Blog Post – Harvard Immigration and Refugee Clinic – Fall 2015
By the time asylum seekers enter the United States, they have already faced extraordinary struggles. They have fled their home countries because they feared for their safety or the safety of their families, and have come to America in the hopes of beginning a new life in a new country. Yet their ability to begin this new life can often depend on whether their story of suffering fits into the “refugee” definition laid out in the Immigration and Nationality Act:
“The term ‘refugee’ means (A) any person who is outside any country of such person’s nationality … and who is unable or unwilling to return to … that country because of persecution or a well-founded fear of persecution on account of race, religion, nationality, membership in a particular social group, or political opinion.” 8…
First-hand accounts from Central American women and their family members reveal the dangerous and bleak circumstances of life these women and their children faced upon return to their home countries, as well as serious problems in the deportation process.
1. USCIS is now accepting certain DACA renewal applications – check with your attorney for details.
2. USCIS will not accept new DACA applications from people who haven’t applied previously.
3. Requests for Advance Parole from DACA recipients will not be accepted.
4. We do not know how long USCIS will continue to accept DACA renewal applications.
5. Our fight to get the Dream Act passed by January 19 continues!
Due to a federal court order, USCIS has resumed accepting requests to renew a grant of deferred action under DACA. Until further notice, and unless otherwise provided in this guidance, the DACA policy will be operated on the terms in place before it was rescinded on Sept. 5, 2017.
Debido a una orden judicial federal, USCIS ha reanudado la aceptación de peticiones para renovar una otorgación de acción diferida bajo DACA. Hasta nuevo aviso, y a menos que se indique lo contrario en esta guía, la política de DACA operará en los términos existentes antes de que fuera rescindida el 5 de septiembre de 2017.
Here's a thread with the profiles of some of the political prisoners the Maduro administration sent home last night — Get an idea of who can be considered a threat by the Venezuelan government. https://t.co/gbtuKl10NW
“Imposed prosecutor general Tarek William Saab and chief justice Maikel Moreno announced that prosecutors and courts had been ordered to comply with the ANC’s decision and proceed to release a group of political prisoners with precautionary measures. I’m always willing to mention Saab’s huge syntax mistakes, which make him reveal truths, such as his tweet summarizing yesterday’s decision: “The truth commission (…) will continue reviewing the applicable cases, linked to the political violence that broke out in Venezuela in pursuit of national reconciliation and peace,” in other words, the prosecutor recognizes that the goal of protests was to achieve reconciliation. In any case, both did their best to show how the Executive Branch controls the public apparatus, without independence or autonomy.”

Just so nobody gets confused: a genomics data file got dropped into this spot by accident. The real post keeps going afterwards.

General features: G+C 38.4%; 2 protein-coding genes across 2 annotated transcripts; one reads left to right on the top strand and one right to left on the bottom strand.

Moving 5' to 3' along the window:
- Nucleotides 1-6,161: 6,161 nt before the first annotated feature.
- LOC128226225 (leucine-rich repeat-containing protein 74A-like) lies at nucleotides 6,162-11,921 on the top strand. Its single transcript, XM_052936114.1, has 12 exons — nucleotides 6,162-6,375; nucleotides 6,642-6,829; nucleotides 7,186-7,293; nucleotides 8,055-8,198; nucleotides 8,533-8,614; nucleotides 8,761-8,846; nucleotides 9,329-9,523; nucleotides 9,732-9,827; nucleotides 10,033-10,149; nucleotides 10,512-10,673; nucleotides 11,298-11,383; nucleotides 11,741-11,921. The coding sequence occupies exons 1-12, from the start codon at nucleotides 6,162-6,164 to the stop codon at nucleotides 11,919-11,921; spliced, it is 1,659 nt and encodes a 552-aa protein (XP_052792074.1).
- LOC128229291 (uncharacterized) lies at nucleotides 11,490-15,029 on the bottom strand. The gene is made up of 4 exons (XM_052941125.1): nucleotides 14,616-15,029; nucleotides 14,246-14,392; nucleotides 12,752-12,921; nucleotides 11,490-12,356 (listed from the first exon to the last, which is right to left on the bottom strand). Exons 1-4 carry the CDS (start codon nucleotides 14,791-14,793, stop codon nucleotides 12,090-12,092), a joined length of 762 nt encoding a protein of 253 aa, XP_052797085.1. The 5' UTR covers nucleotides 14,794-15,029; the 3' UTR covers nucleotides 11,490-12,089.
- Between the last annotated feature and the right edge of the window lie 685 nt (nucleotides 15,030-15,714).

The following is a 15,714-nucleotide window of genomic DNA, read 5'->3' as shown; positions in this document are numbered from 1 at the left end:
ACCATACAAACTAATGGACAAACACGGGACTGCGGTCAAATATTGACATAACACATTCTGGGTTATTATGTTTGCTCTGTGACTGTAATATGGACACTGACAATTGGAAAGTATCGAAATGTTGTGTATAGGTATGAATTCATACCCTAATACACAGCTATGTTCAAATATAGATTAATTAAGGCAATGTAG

Tenias familia de Venezuela que estan viviendo en los E.E.U.U., hable con un abogado licensiado sobre asilo politico.
Courtsey of Patrick Young, Esq., via CARACEN-NY (LongIslandWins.com)
“Please note, USCIS (Homeland Security) says that the only renewals that will be granted are those for DACA recipients whose permits expire between September 5, 2017 and March 5, 2018. Renewals will not be accepted for those permits that expired earlier than September 5 or after March 5.
The permits will last two years even though the DACA program will end on March 5, 2018″
This has been found to be inherently true by most immigration practitioners:
“Often, migrants do not receive copies of deportation documents and have little understanding of the processes they have undergone and the related legal ramifications. When U.S. officials prevent migrants from accessing critical information and processes, they further deprive individuals of their possible legal opportunities to present immigration claims.
“Given the escalation of immigration enforcement, the problems identified in this report are only likely to multiply. If not addressed, the behavioral patterns leading to abuses could spawn mass constitutional rights violations.”